When you think of shell scripts, layout is the least of your worries. I think most of you would not even have considered you can do much in these field, but think again! In this first part we'll talk about organizing data in tables, write text in colors, create progressbars, etc... using pear classes.
When you need data input in a web context, you send a GET/POST request to your script. On the command line, things work differently. In this blog post, we will talk obout input and output in php-cli.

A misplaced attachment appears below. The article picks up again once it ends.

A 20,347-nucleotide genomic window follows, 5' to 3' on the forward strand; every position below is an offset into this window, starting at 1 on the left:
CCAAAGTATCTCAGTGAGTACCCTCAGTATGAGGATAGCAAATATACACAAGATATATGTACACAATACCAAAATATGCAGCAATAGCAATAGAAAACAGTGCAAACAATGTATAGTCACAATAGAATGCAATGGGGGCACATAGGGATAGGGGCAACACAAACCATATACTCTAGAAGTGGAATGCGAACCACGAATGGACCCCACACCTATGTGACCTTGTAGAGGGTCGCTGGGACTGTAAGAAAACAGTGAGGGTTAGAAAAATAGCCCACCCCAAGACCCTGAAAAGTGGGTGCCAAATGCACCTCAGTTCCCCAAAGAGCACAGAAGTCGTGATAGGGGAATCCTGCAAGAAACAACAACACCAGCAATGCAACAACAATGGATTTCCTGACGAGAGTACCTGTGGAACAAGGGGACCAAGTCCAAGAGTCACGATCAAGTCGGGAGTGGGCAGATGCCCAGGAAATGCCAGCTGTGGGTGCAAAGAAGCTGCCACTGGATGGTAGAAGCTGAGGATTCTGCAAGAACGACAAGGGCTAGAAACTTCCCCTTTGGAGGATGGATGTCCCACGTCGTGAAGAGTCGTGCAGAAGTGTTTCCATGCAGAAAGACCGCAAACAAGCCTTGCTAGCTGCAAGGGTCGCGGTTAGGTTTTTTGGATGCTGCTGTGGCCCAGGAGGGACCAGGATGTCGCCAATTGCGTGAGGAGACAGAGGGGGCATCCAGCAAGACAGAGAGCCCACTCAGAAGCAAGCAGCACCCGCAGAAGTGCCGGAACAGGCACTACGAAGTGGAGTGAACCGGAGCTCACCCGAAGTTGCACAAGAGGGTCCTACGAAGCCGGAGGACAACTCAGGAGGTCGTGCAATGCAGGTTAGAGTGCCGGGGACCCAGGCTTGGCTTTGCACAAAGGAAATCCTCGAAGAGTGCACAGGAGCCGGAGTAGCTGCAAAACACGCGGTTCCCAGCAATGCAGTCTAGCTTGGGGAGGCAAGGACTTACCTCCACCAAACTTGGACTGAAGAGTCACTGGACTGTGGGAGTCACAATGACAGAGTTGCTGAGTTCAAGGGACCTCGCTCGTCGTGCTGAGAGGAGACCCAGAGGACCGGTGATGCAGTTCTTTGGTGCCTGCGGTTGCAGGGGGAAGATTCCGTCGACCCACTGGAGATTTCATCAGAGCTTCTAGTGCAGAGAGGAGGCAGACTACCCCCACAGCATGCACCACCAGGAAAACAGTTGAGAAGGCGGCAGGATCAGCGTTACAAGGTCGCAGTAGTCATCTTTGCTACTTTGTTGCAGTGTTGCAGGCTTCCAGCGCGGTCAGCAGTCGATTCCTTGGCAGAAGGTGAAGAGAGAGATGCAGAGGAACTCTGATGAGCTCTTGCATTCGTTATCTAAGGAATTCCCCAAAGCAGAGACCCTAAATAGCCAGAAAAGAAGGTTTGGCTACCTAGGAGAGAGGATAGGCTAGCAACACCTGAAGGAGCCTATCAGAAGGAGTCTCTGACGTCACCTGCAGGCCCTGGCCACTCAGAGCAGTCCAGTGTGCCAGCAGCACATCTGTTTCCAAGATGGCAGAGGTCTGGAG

Recently I presented a talk called "PHP in the Dark" about php in console scripts, daemons and concurrent processes. When preparing for the talk, I noticed I had a massive amount of information, too much for just a talk...
In my previous blog post Adding Context to your ACL I talked about adding "state" to your ACL. David Zuelke made some good comments about why this approach was not OK. I went back to the drawing board and came up with a new, cleaner answer to the problem.
Recently I reached the bounderies of what Zend_Acl could do for me. I needed extra levels of access control and ended up cluttering up my controllers. In this article, I investigate and show a clean way to add context to your acl.